Agency: Stealth Mode, Bangalore
Merely sharing this ad evoked this response on Twitter:
Bhima Jewellery: pure as love
As a customer of Bhima Jewellers, a regional brand in India, my perception of the brand is one of a traditional, conservative brand. Nothing I have seen thus far in terms of advertisements from the brand suggests otherwise – classic category cues of a model looking into camera. A new TVC from the brand with a transgender as a protagonist is evoking social media chatter and opinions from seasoned marketing folk. According to this article, Meera Singhania Rehani, the star of the film, is a 22-year-old student from Ambedkar University, Delhi. Rehani who got her gender reaffirmation surgery last year identifies herself as an artist.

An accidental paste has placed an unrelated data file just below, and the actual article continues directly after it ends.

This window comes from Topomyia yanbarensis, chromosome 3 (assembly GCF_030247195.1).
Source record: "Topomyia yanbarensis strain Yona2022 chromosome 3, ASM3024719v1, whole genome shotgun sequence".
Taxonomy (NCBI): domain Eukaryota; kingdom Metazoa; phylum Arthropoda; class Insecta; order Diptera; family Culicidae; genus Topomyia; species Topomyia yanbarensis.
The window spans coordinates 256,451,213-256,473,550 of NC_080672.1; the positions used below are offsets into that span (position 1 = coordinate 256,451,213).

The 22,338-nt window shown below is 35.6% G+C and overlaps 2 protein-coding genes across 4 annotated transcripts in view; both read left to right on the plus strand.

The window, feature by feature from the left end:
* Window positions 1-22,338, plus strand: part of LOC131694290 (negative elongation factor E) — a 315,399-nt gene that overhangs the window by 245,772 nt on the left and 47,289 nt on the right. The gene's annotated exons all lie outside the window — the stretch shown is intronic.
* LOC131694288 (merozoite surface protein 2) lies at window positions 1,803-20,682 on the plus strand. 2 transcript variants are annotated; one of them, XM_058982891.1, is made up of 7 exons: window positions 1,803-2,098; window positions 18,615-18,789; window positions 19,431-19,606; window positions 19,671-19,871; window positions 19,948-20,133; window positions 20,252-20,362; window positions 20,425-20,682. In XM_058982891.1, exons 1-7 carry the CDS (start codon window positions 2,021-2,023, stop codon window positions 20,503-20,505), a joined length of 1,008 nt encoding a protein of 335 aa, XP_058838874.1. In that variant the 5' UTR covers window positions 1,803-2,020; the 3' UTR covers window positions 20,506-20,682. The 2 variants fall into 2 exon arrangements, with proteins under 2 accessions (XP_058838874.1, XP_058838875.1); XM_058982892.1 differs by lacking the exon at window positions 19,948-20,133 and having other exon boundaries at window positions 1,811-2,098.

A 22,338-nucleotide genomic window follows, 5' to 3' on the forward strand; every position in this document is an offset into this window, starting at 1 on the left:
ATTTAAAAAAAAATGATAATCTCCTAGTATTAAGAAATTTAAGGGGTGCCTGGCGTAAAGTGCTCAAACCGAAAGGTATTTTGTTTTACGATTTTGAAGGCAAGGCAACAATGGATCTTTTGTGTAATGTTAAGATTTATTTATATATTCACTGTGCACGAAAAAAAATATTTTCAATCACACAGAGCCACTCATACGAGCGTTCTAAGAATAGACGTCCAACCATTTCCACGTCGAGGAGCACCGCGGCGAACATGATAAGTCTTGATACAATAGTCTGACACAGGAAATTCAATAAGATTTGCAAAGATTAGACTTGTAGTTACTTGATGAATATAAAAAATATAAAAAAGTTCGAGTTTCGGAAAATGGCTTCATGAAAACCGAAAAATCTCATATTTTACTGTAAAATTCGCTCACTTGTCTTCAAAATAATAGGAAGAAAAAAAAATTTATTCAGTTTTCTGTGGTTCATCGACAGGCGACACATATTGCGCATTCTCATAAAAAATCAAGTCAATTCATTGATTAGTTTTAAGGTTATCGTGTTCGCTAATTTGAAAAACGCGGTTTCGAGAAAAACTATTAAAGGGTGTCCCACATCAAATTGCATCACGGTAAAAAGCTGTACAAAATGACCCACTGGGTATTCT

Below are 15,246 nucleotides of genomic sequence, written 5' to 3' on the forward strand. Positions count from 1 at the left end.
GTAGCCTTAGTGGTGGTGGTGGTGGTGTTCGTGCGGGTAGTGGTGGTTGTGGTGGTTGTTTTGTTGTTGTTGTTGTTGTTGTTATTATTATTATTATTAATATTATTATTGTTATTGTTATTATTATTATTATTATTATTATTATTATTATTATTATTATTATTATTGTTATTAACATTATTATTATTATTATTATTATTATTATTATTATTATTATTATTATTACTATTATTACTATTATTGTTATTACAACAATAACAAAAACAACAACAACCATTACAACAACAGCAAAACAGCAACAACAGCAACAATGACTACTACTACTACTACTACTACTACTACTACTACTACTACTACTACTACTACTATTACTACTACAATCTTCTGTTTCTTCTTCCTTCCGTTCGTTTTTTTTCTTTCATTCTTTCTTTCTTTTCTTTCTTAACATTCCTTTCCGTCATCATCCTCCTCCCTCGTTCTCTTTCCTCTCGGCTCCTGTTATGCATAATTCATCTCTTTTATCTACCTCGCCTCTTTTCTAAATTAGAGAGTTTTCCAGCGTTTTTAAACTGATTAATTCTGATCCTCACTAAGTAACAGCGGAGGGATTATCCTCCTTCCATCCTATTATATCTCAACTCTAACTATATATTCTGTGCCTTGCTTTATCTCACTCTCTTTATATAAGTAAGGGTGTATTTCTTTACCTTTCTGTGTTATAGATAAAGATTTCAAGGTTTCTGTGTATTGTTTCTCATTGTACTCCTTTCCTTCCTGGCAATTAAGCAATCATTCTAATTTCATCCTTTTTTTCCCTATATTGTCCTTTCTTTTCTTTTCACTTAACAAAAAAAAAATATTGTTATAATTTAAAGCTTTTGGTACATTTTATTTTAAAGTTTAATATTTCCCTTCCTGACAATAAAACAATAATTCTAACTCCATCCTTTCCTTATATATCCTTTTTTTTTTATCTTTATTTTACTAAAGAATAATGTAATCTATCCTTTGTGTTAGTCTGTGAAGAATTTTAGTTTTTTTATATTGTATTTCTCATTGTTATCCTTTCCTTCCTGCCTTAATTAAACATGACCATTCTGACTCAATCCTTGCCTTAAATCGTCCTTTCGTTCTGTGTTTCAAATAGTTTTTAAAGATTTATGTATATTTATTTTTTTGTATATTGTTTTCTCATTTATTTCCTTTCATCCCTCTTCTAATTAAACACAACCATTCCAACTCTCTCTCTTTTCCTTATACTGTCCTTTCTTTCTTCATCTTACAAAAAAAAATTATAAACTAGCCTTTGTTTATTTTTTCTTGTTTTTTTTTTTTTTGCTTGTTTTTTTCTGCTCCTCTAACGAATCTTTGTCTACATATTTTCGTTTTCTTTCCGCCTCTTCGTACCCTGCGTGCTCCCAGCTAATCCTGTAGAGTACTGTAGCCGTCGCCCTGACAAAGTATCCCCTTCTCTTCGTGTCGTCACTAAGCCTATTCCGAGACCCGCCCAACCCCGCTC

In my view, the ad is well made and feels genuine (right from the casting to the acting). It does not have a plasticky feel to it and the treatment is real, matter of fact. It has done well to avoid the over-the-top emotional tear jerker route. It remains to be seen if it appeals to the core audience of the brand and more importantly if they are consistent with such story lines. Interestingly, another big brand in the category saw a fairly conventional ad which is likely to have mass appeal.
Magicpin: bread ad